What are taxes for? A lesson from the global health crisis

Tax
2 min

Anybody who may wonder “where their taxes go” should not have any doubts under present circumstances. This pandemic and how health services fight it should provide a salutary lesson. 

Author: Giulio Allevato, Professor of Tax Law at IE University

“The national healthcare system is public, but not free.” This message has been increasingly posted by Italians on social networks during the past two weeks. It perfectly captures the sense of the relationship between taxation and the current coronavirus emergency.

A government’s power to levy taxes—one of the fundamental elements of state sovereignty—is often perceived as an appropriation of citizens’ wealth that should be minimized as far as possible. This idea is strengthened by the libertarian economic theories after which our free-market economy is modeled.

Based on such theories, social wealth is maximized only if market dynamics are left free to operate. Therefore, any intrusion by governments in market dynamics, including taxation, is seen as something that should be kept to a minimum. Hence why the last few decades have seen politicians and their parties base their electoral campaigns on the promise that taxes will be lowered.

However, this libertarian thinking and approach simply doesn’t work when applied to healthcare during a crisis like the coronavirus outbreak. Today—and hopefully for years to come—no reasonable person would claim that market dynamics and private players could cope with such emergencies more effectively than governments. In particular, we are all appreciating the outstanding work and titanic efforts of our public healthcare workers.

And now, we are all regretting the numerous cuts to our healthcare systems which have been made during the past few years. The reason why no privatized healthcare system would be able to efficiently deal with an epidemic is very simple: by definition, it is not a profitable business.

Governments must design their tax systems carefully and efficiently, in order not to provide counterproductive incentives to the taxpayers and to comply with the redistributive function of taxation.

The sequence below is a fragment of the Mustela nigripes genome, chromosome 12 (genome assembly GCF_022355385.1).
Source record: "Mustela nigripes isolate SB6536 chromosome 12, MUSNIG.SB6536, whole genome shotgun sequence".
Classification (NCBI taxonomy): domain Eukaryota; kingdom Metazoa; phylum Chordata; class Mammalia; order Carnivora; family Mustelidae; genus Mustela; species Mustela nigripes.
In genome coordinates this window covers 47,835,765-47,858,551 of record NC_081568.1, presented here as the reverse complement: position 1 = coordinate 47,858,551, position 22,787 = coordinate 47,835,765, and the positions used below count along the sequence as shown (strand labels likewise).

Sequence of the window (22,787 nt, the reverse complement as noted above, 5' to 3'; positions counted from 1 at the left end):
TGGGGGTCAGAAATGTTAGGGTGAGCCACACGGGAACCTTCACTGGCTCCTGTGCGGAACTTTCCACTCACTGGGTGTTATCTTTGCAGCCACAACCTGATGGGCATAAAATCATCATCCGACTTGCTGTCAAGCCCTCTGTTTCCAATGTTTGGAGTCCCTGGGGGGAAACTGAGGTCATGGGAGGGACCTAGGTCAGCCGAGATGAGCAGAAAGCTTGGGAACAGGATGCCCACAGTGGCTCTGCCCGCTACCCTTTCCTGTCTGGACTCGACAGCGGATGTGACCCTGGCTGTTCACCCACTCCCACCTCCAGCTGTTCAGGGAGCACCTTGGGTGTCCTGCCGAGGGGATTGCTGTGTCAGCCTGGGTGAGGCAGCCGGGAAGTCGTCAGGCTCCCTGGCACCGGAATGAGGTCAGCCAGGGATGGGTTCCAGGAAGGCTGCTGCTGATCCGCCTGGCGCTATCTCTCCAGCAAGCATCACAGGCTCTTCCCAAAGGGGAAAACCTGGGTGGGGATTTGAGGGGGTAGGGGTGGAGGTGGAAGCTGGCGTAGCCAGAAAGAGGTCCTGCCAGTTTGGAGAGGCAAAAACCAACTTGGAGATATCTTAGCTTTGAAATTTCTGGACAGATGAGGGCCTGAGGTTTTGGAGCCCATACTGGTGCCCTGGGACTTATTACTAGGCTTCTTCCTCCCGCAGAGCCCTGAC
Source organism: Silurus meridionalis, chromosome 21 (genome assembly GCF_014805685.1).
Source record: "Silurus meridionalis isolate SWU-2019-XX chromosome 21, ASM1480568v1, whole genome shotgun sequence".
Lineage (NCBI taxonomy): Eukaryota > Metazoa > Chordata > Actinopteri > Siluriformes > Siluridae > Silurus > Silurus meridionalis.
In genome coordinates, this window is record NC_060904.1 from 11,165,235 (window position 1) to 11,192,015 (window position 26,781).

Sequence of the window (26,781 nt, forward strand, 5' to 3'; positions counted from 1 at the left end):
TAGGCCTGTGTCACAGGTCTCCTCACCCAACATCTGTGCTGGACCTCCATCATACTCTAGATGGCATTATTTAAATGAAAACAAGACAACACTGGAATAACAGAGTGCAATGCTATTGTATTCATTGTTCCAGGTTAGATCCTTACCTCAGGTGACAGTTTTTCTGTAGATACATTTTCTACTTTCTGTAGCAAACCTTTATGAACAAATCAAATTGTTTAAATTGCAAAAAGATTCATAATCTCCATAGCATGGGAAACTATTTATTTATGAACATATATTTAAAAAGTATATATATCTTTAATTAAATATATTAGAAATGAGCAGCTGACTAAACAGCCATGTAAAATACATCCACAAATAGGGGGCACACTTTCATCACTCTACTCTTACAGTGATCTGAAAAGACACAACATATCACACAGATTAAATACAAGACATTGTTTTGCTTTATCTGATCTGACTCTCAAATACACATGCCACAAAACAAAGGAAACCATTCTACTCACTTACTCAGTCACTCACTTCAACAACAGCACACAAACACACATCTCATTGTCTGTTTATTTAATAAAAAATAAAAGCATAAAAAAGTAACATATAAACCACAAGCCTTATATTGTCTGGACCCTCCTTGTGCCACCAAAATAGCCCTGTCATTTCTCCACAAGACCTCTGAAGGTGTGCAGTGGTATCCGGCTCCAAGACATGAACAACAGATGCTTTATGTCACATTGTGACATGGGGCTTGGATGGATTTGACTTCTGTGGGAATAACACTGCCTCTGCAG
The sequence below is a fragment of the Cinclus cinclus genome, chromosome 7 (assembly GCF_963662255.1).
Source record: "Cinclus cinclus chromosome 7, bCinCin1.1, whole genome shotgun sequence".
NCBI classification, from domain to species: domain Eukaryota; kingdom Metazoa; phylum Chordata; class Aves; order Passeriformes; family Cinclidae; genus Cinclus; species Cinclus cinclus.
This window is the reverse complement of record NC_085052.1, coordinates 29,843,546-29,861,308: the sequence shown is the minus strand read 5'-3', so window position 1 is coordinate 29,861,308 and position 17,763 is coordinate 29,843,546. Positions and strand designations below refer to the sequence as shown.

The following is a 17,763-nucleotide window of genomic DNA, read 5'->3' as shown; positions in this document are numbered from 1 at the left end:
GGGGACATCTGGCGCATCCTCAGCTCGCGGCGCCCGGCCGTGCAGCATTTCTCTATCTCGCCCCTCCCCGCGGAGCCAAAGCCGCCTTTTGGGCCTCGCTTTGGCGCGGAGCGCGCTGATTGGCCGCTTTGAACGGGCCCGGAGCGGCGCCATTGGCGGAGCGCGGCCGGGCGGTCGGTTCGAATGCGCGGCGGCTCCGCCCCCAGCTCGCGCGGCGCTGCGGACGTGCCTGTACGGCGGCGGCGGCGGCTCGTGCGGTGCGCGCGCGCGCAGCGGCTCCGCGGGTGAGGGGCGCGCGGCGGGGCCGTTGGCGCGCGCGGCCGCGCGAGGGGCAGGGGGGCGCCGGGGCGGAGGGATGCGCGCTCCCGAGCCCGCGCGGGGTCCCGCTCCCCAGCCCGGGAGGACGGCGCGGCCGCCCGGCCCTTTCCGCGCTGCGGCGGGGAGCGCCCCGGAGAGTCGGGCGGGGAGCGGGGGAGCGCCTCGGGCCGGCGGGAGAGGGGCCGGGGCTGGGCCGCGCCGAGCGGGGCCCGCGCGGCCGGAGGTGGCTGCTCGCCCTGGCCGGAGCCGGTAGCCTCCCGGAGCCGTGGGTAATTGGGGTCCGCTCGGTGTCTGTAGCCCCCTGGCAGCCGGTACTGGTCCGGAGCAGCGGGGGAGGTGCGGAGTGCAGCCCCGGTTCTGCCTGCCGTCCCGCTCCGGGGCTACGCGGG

That said, it’s important to be aware that efficient healthcare systems require lots of funding, and that most of that funding is provided by tax revenues. So it’s self-evident how taxation cannot simply be considered a seizure of the wealth of taxpayers—the levying of taxes is much more than that: it is a contribution made in the common interest.

Of course, this does not mean that taxes can be indiscriminately increased and applied. Governments must design their tax systems carefully and efficiently, in order not to provide counterproductive incentives to the taxpayers and to comply with the redistributive function of taxation. But in general we should all be proud of paying our fair share of taxes.

 

Shows the picture of the author, Giulio AllevatoGiulio Allevato is Professor of Tax Law at IE University in Madrid. He is also Affiliate Professor of Tax&Law at SDA Bocconi School of Management in Milan. Before joining IE University, he was Hauser Global Fellow at the New York University (NYU) School of Law, Lecturer of Tax&Law at SDA Bocconi School of Management, and Ernst Mach Scholar at the Institute for Austrian and International Tax Law of the Vienna University of Economics and Business (WU). His research mainly focuses on the regulatory function of taxation, the tax compliance legal framework, the tax issues related to the Digital Economy, and the legal implications of tax risk management.

Note: The views expressed by the author of this paper are completely personal and do not represent the position of any affiliated institution.